There are six members of the E2F transcription factor family, E2F1–E2F6 (for review, see Dyson 1998; Müller and Helin 2000). All six E2Fs contain two highly conserved domains that are involved in sequence-specific DNA binding and dimerization with DP proteins. Association of the E2Fs with one of the two known DP proteins is required for high-affinity, sequence-specific DNA binding, and in the case of E2F1–E2F5, association with members of the pRB family. The E2Fs can be classified into three subgroups based on their structure, affinity for members of the pRB family, expression pattern, and putative function. The first group consists of E2F1, E2F2, and E2F3, whose expression is cell-growth regulated. At physiological levels these E2Fs associate exclusively with pRB, and ectopic expression of each of these three E2Fs is sufficient to induce S-phase in serum-starved tissue culture cells. This group of E2Fs are mainly involved in the regulation of cell proliferation and apoptosis (see, e.g., Leone et al. 1998; Tsai et al. 1998; Wang et al. 1998; Yamasaki et al. 1998; Humbert et al. 2000b). E2F4 and E2F5, members of the second group, bind to all three pRB family members, and, although they are expressed throughout the cell cycle, these E2Fs are unable to induce S-phase in quiescent cells. Mice that are nullizygous for E2f4 and E2Ff5 have specific terminal-differentiation defects. E2f4−/− mice show abnormalities in the development of hematopoetic lineages and in gut epithelium and dramatic shortening and broadening of the snout (Humbert et al. 2000a; Rempel et al. 2000). E2f5−/− mice develop hydrocephalus as a result of excessive cerebrospinal fluid production (Lindeman et al. 1998). E2F6, the only member of the third group, lacks the domains that are involved in transactivation and binding to the pRB family members. The physiological function of E2F6 is unknown. However, as its structure suggests, it is a repressor of E2F-dependent transcription (Müller and Helin 2000).

E2F DNA-binding sites have been identified in promoters of many genes that are central to the regulation of cell cycle progression. Among the putative targets for E2F regulation are genes whose products are essential for DNA replication and cell cycle control (Helin 1998; Nevins 1998). Expression of the majority of the known E2F target genes is regulated during cell growth, and they are activated just before S-phase. A notable exception is the p19/p14ARF gene, whose expression is not cell-growth regulated but nevertheless is controlled by E2F (Sherr 1998). Because the E2F transcription factors are essential for proliferation, identification of genes whose expression pattern changes as a consequence of deregulated E2F activity may ultimately lead to a better understanding of cell proliferation.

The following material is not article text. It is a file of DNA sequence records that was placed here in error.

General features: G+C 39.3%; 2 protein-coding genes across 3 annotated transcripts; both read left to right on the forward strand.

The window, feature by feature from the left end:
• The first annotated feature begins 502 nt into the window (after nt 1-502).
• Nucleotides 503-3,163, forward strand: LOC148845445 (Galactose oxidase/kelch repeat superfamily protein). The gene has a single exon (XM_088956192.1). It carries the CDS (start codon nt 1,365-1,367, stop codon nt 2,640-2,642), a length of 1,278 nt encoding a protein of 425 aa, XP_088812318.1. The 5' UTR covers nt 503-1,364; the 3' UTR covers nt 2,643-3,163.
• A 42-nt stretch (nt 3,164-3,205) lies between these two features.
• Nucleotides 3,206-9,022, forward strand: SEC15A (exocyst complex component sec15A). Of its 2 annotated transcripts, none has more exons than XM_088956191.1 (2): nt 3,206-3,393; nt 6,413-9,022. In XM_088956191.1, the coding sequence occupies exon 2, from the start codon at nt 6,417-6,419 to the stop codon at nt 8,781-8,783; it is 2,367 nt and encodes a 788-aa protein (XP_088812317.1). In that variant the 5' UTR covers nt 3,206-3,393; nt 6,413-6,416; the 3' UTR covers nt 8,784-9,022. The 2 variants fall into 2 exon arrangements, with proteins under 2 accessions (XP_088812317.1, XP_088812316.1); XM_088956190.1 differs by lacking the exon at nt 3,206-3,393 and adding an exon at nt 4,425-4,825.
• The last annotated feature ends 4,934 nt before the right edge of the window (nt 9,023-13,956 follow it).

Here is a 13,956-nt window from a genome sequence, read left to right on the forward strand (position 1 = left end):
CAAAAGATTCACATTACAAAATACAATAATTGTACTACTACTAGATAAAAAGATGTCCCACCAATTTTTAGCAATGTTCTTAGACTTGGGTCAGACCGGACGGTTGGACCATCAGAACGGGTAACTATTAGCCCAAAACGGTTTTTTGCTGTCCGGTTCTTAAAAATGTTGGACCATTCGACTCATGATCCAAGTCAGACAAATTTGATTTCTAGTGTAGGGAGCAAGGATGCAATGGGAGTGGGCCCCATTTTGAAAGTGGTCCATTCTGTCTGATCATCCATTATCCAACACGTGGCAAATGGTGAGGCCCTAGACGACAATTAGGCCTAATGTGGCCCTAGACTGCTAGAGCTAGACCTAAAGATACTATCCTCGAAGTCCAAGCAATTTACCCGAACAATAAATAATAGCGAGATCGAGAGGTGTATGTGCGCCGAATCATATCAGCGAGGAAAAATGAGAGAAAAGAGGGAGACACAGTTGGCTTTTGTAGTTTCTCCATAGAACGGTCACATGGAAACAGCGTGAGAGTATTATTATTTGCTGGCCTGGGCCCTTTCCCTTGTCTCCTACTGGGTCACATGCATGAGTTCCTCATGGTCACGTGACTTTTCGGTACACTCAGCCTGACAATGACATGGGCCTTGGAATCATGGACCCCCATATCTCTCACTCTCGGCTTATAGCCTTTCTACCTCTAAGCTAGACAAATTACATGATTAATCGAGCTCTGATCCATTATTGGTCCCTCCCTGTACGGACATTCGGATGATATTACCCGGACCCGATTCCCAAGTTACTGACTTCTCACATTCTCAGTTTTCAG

Thus, we have used oligonucleotide arrays to monitor changes in gene expression following activation of E2F1, E2F2, or E2F3.

Results

Generation and characterization of inducible E2F cell lines

We have shown previously that fusion proteins that contain the estrogen receptor ligand-binding domain (ER) and E2F1, E2F2, or E2F3 were inactive in the absence 4-hydroxy tamoxifen (OHT) and rapidly activated by addition of OHT (Vigo et al. 1999). To identify genes whose expression is altered as a result of a deregulated pRB/E2F pathway, we generated a series of cell lines by infecting human U2OS cells with retroviruses that express N-terminally HA-tagged ER-E2F1, ER-E2F2, or ER-E2F3. Following puromycin selection, individual clones were isolated, and the expression of the E2F proteins was confirmed using antibodies that specifically recognize E2F1, E2F2, or E2F3. As can be seen in Figure Figure1A,1A, ER-E2F fusion proteins were expressed at approximately five- to 20-fold higher levels as compared with the endogenous level of the respective E2Fs. The highest level of overexpression is observed for the clones carrying ER-E2F2.

Figure 1Figure 1Figure 1Figure 1
Characterization of cell lines. (A) Expression of estrogen receptor E2F (ER-E2F) fusion proteins. Western blot analysis of whole cell lysates using antibodies specific for E2F1, E2F2, or E2F3 show the expression levels of the ER-E2F fusion proteins as ...